THE SRA began to doubt its new long-term strategy as it failed to negotiate a 20-year franchise for the East Coast due to uncertainty over Railtack`s ability to finance planned upgrades and abandoned bidder negotiations in July 2001 after 21 months.  Instead, it opted for a brief two-year extension, hoping that the situation would be clearer by then. Short-term extensions should also be considered for further 7-year renegotiations in The Franchise facing similar problems that had not yet reached a final agreement.   The government initially suspended rail franchises in order to maintain operations due to the decline in passenger demand due to the COVID 19 pandemic, but on September 21, 2020, the rail franchising policy was abandoned in the sun. Emergency agreements (which effectively convert franchises into concessions) will be maintained until they pass legislation to replace the system, which is likely to be a permanent concession system, as is already the case in some urban areas.   Prior to the formal tendering of a given franchise, the DfT publishes a advance information communication (PIN code) in which the basic details are presented and launches a consultation with the relevant transport authorities, the decentralised administrations and the Focus Watchdog transport. At the end of this process, a formal tender (ITT) will be sent to the three to five potential bidders who have been qualified as pre-qualified, specifying the specific terms of the proposed franchise agreement. ITT may contain a number of variants reviewed by the potential bidder, who can also submit variants himself. The franchise is awarded to the offer considered to be the most profitable and offers the best value for money and the best reliability.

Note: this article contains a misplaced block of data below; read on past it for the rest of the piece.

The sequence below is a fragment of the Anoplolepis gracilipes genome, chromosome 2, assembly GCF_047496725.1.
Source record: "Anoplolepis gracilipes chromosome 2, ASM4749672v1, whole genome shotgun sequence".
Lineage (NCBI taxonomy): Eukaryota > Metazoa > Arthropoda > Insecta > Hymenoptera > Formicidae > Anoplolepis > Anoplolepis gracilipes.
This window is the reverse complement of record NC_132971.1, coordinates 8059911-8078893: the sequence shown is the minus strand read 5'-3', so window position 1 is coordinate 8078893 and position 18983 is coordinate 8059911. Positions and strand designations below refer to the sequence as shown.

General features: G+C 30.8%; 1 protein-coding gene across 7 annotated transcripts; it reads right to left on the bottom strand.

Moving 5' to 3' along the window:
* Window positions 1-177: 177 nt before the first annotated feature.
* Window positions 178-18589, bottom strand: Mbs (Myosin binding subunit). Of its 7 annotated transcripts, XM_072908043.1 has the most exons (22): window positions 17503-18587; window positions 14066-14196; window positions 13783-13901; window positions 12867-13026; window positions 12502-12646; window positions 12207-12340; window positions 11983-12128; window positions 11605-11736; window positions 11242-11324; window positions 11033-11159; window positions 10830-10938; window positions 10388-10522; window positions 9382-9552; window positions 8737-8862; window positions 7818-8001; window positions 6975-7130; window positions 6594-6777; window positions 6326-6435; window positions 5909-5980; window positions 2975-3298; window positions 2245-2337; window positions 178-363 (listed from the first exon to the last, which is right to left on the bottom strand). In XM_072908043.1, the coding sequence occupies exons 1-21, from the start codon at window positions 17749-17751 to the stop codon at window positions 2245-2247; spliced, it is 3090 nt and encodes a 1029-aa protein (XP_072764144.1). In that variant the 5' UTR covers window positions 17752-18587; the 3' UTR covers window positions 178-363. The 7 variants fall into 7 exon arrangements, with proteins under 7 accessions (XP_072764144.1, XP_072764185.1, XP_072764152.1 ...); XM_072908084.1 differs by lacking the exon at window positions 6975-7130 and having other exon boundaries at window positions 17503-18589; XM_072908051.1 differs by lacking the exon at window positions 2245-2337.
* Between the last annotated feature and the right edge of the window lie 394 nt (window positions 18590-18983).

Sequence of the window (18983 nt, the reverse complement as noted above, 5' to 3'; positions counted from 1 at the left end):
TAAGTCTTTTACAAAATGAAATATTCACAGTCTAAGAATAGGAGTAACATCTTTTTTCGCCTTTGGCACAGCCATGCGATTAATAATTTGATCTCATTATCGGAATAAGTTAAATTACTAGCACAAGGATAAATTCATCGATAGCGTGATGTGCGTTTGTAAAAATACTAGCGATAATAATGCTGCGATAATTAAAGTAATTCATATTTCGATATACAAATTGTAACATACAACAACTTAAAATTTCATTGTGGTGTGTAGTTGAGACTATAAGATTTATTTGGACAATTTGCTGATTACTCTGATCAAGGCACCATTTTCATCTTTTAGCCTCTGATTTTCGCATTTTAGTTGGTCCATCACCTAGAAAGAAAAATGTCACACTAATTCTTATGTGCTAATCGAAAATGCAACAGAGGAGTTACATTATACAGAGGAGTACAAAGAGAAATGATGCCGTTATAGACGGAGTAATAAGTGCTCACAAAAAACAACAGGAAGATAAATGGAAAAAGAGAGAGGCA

If so, the performance of the bidders is also taken into account.  On March 30, 2020, it was learned that the Southeastern and Great Western Railway, whose contracts were due to expire the following day, had received new two- or three-year contracts.  In the United Kingdom, Southeastern and GTR (Govia Thameslink Railway) operate, through go-Aheads, a 65% subsidiary of Govia, 35% owned by Keolis. It is the largest rail operation in the UK and is responsible for around 30% of all passenger train journeys in the UK through its rail companies. The purchase of GB Railways by FirstGroup in 2003 was seen by some as a first attempt to circumvent the franchising system: GB was the owner of the Anglia Railways franchise, which was then the subject of a new tender. Initially, the shortlist had already been rejected by three bidders, including the incumbent. In response to media criticism that he had been “outman” by First, the head of the SRA argued that he could not choose who would become a preferred bidder based on what might happen in the future in the event of mergers and acquisitions.  The purchase passed, but GB failed to win the Anglia franchise, as well as two others for which it offered (Northern and Wales – Borders). In response to persistent criticism, changes continued in the way franchises were agreed and monitored; Until 2010, the agreements contained penalties for unreliability and the number of CCPs was reduced.  On 20 September, the first emergency agreements expired and, in most cases, were replaced by emergency agreements (ErMAs) lasting between six and eighteen months. As part of these appropriations, the Department of Transportation continues to collect revenues and bear the bulk of the costs of railways.  There are a few exceptions to the standard model: The Department of Finance had originally anticipated that deductibles should be about three years to foster sustainable competition, but when it became clear that potential buyers were not interested in such short maturities, it was announced in 1995 that deductibles would be about 5 to 7 years or more if significant investments were required.
 The first franchise agreements signed on December 19 and 20, 1995 were